Maybe the West German economic miracle is still functioning after all. Certainly the economic indicators look better than they did half a year ago. The Paris-based Organization for Economic Cooperation and Development (OECD) forecasts a 2 percent recovery of West Germany's real growth in gross national product for 1982. This comes after this year's estimated drop in GNP -- the output of goods and services -- of 1.5 percent. It also predicts investment recovery at only a minus 1.5 percent, compared with this year's negative 5 percent.
The OECD further expects inflation to fall from the current 5.5 percent to 4 percent, and the external current-accounts deficit to fall an impressive two-thirds from the estimated $17 billion in 1981 to $5.25 billion in 1982.
It sees West Germany's trade unions acting rationally in a recession period. This year the unions accepted modest raises slightly under the inflation rate. The OECD does expect unemployment to rise to 5.75 percent of the work force, however, up from this year's 4.75 percent.
West Germany's own independent council of economic experts paints a gloomier picture. After finally convincing everyone concerned of the need for belt tightening in this fall's 1982 budget, it's no wonder that the council is not too eager to hear too much good news to soon.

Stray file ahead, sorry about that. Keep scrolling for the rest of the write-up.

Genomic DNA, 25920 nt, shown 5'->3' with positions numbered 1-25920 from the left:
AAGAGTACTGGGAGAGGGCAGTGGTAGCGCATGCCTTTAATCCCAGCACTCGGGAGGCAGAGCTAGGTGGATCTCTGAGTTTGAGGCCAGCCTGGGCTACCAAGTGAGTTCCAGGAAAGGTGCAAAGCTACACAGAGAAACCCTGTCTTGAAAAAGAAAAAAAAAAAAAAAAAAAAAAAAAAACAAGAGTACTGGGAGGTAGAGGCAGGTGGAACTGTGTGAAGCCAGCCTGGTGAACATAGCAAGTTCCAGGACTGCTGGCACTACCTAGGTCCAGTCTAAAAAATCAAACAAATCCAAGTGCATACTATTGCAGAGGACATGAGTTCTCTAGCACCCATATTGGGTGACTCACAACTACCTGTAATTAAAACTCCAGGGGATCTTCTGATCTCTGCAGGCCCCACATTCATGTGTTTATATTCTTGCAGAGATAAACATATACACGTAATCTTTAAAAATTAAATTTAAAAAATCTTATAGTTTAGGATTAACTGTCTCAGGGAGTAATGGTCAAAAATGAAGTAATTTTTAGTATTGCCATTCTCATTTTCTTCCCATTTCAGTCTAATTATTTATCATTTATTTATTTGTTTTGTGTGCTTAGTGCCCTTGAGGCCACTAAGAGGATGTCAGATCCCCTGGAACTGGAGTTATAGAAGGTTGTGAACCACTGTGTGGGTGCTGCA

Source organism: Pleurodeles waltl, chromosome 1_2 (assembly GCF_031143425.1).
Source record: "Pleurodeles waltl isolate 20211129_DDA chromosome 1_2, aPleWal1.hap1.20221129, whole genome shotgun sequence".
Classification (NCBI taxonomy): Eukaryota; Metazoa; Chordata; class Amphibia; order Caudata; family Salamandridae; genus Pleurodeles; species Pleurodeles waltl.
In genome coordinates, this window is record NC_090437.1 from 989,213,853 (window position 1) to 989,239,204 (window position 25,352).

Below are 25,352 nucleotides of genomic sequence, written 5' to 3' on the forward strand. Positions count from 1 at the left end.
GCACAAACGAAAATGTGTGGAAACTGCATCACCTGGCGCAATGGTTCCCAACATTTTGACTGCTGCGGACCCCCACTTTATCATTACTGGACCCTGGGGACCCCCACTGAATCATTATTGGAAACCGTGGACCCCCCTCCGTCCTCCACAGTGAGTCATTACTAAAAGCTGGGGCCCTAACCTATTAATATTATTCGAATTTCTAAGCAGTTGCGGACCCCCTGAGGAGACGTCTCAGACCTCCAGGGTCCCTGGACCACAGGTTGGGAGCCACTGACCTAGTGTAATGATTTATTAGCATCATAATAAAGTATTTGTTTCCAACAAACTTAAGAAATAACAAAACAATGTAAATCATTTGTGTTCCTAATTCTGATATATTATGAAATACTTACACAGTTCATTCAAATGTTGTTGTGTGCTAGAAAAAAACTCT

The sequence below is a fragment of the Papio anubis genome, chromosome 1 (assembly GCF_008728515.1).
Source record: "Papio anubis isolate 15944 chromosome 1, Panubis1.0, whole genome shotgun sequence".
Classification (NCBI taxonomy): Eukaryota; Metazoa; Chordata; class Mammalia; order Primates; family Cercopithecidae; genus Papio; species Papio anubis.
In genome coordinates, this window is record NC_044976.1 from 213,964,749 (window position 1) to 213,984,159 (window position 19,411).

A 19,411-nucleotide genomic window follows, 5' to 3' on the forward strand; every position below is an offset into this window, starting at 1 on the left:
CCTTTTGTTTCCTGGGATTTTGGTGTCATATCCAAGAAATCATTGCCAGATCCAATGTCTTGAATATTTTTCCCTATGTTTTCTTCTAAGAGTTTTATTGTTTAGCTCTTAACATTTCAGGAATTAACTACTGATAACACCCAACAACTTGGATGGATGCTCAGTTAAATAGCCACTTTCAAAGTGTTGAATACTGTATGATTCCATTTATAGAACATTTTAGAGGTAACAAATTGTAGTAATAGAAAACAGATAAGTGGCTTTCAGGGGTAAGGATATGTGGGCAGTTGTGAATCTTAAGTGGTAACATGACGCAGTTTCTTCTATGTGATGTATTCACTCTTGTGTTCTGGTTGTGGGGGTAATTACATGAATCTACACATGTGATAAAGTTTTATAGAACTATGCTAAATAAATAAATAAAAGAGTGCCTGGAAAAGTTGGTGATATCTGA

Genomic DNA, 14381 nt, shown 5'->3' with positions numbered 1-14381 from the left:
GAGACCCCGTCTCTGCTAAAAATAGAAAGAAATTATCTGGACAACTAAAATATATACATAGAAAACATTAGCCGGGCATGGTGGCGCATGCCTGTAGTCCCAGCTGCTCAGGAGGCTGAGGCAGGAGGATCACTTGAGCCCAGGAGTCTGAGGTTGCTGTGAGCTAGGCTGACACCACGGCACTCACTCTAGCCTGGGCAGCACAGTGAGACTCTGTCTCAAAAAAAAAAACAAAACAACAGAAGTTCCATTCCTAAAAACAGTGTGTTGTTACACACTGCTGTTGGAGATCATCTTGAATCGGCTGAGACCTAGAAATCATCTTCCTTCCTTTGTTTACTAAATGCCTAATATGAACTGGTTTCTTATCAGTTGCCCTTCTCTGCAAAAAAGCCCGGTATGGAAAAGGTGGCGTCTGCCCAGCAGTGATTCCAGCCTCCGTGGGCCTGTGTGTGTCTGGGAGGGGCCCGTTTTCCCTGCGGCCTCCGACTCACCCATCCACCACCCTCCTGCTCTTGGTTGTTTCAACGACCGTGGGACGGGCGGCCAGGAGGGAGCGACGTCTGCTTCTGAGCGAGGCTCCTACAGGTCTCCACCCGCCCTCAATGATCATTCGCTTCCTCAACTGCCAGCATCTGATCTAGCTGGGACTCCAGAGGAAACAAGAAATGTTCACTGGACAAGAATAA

So unfavorable is the situation, the "five wise men" of the council believe, that they have issued an unusual special report to say so. They agree with the OECD that the overall economy and exports should pick up next year. But they think the government is erring in failing to take vigorous measures to curtail public spending and current-accounts deficits.
The OECD bases its trade optimism in part of the weakened deutsche mark; the dollar currently stands at a five- year high of 2.44 DM. This makes West German exports more appealing and -- given the already solid West German reputation for reliability and quality -- should quickly bring in new orders.
But the May export orders are disppointing, dashing hopes that export-led recovery might already have begun this past spring. May export orders were down 10 percent from the healthy April figures. Domestic demand was also weak in April and May, down 2 percent from the previous year; and April-May industrial output fell in sectors other than capital goods and foodstuffs.
In formulating its relatively optimistic prognosis, the OECD pointed out that fixed-asset investment has been higher in West Germany than in most Western countries in the past five or six years. It also noted that structural adjustment to oil price rises has been prompt.
As usual, part of the difference between the rosier OECD outlook and the darker council of economic experts' outlook lies in the distinctive domestic and international vantage points. Those on the inside compare present problems with past West German successes. Those on the outside compare West Germany's better coping with present problems wi th other countries' less successful efforts.